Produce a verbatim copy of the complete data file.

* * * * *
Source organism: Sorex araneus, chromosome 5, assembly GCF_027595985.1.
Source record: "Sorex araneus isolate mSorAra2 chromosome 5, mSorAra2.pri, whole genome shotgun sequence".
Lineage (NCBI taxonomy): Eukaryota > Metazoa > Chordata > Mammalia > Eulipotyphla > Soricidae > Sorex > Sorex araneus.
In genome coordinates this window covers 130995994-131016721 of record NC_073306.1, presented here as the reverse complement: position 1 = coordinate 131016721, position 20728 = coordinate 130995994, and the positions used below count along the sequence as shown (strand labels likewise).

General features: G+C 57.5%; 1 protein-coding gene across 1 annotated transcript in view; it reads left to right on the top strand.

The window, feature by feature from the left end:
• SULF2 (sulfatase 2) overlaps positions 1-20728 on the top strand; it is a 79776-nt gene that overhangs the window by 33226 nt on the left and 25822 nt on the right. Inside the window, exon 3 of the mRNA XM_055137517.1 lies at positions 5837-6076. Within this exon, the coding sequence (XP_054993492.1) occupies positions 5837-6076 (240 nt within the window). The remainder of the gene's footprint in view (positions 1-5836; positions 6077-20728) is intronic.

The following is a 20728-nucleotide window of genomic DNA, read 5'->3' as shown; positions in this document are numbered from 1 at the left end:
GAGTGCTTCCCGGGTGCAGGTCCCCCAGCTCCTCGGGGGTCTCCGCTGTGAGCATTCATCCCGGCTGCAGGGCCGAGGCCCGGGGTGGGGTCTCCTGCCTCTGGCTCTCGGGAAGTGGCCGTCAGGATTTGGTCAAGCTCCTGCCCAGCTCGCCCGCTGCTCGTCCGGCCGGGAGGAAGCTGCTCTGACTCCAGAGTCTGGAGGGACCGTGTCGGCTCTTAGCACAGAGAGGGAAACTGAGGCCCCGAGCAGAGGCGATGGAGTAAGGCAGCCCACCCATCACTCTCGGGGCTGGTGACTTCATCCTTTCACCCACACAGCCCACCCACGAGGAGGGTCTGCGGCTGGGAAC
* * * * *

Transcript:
Source organism: Sorex araneus, chromosome 5, assembly GCF_027595985.1.
Source record: "Sorex araneus isolate mSorAra2 chromosome 5, mSorAra2.pri, whole genome shotgun sequence".
Lineage (NCBI taxonomy): Eukaryota > Metazoa > Chordata > Mammalia > Eulipotyphla > Soricidae > Sorex > Sorex araneus.
In genome coordinates this window covers 130995994-131016721 of record NC_073306.1, presented here as the reverse complement: position 1 = coordinate 131016721, position 20728 = coordinate 130995994, and the positions used below count along the sequence as shown (strand labels likewise).

General features: G+C 57.5%; 1 protein-coding gene across 1 annotated transcript in view; it reads left to right on the top strand.

The window, feature by feature from the left end:
• SULF2 (sulfatase 2) overlaps positions 1-20728 on the top strand; it is a 79776-nt gene that overhangs the window by 33226 nt on the left and 25822 nt on the right. Inside the window, exon 3 of the mRNA XM_055137517.1 lies at positions 5837-6076. Within this exon, the coding sequence (XP_054993492.1) occupies positions 5837-6076 (240 nt within the window). The remainder of the gene's footprint in view (positions 1-5836; positions 6077-20728) is intronic.

The following is a 20728-nucleotide window of genomic DNA, read 5'->3' as shown; positions in this document are numbered from 1 at the left end:
GAGTGCTTCCCGGGTGCAGGTCCCCCAGCTCCTCGGGGGTCTCCGCTGTGAGCATTCATCCCGGCTGCAGGGCCGAGGCCCGGGGTGGGGTCTCCTGCCTCTGGCTCTCGGGAAGTGGCCGTCAGGATTTGGTCAAGCTCCTGCCCAGCTCGCCCGCTGCTCGTCCGGCCGGGAGGAAGCTGCTCTGACTCCAGAGTCTGGAGGGACCGTGTCGGCTCTTAGCACAGAGAGGGAAACTGAGGCCCCGAGCAGAGGCGATGGAGTAAGGCAGCCCACCCATCACTCTCGGGGCTGGTGACTTCATCCTTTCACCCACACAGCCCACCCACGAGGAGGGTCTGCGGCTGGGAAC